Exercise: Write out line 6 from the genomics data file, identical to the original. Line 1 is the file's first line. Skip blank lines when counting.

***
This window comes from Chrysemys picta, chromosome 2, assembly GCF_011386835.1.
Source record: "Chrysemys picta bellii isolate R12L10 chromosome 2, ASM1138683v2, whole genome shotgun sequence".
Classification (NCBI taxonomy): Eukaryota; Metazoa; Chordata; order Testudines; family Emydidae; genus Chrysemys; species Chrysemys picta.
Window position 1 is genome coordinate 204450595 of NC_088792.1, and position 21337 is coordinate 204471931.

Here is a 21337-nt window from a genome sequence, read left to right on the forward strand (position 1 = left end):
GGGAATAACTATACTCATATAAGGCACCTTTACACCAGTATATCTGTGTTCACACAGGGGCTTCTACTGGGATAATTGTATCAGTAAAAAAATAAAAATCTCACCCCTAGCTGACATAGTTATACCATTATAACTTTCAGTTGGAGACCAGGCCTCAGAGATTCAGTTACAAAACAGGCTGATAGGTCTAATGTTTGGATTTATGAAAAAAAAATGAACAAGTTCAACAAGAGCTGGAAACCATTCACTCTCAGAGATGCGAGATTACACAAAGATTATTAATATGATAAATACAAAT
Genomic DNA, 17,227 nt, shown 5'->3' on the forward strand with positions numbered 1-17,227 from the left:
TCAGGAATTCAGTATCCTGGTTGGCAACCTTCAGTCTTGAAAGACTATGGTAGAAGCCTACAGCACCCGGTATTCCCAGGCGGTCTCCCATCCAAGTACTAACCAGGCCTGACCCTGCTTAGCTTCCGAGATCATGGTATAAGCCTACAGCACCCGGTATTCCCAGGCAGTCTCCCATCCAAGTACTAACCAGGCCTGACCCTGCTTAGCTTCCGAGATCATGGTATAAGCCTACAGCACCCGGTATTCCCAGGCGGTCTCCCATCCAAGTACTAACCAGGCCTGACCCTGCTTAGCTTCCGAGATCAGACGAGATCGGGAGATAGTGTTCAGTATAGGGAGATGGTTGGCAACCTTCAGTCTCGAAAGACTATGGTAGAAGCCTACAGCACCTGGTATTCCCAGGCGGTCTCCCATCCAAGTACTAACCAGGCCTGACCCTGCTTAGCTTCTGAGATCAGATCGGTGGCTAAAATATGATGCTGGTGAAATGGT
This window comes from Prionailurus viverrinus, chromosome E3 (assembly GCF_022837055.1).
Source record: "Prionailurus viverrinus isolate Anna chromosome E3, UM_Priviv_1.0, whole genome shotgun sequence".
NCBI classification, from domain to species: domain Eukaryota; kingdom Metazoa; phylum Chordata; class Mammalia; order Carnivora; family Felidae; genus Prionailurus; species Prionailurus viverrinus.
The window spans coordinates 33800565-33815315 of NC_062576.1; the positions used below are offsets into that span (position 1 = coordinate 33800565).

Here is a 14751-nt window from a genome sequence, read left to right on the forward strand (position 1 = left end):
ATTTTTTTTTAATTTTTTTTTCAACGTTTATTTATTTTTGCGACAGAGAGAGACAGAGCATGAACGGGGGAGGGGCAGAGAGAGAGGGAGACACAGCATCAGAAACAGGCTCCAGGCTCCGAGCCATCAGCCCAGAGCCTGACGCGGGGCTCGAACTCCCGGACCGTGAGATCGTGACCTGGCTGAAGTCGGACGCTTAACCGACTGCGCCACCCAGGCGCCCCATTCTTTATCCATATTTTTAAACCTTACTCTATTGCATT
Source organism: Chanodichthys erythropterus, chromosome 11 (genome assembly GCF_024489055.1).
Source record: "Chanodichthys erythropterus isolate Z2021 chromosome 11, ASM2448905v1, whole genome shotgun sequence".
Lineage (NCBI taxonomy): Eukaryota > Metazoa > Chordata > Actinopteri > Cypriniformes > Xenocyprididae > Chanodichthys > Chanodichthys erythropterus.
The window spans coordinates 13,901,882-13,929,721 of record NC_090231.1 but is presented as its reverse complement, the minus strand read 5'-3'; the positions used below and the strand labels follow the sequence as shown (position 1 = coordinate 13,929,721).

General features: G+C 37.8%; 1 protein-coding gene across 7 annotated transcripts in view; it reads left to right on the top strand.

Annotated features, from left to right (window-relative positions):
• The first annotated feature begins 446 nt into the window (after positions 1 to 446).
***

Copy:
GGGAATAACTATACTCATATAAGGCACCTTTACACCAGTATATCTGTGTTCACACAGGGGCTTCTACTGGGATAATTGTATCAGTAAAAAAATAAAAATCTCACCCCTAGCTGACATAGTTATACCATTATAACTTTCAGTTGGAGACCAGGCCTCAGAGATTCAGTTACAAAACAGGCTGATAGGTCTAATGTTTGGATTTATGAAAAAAAAATGAACAAGTTCAACAAGAGCTGGAAACCATTCACTCTCAGAGATGCGAGATTACACAAAGATTATTAATATGATAAATACAAAT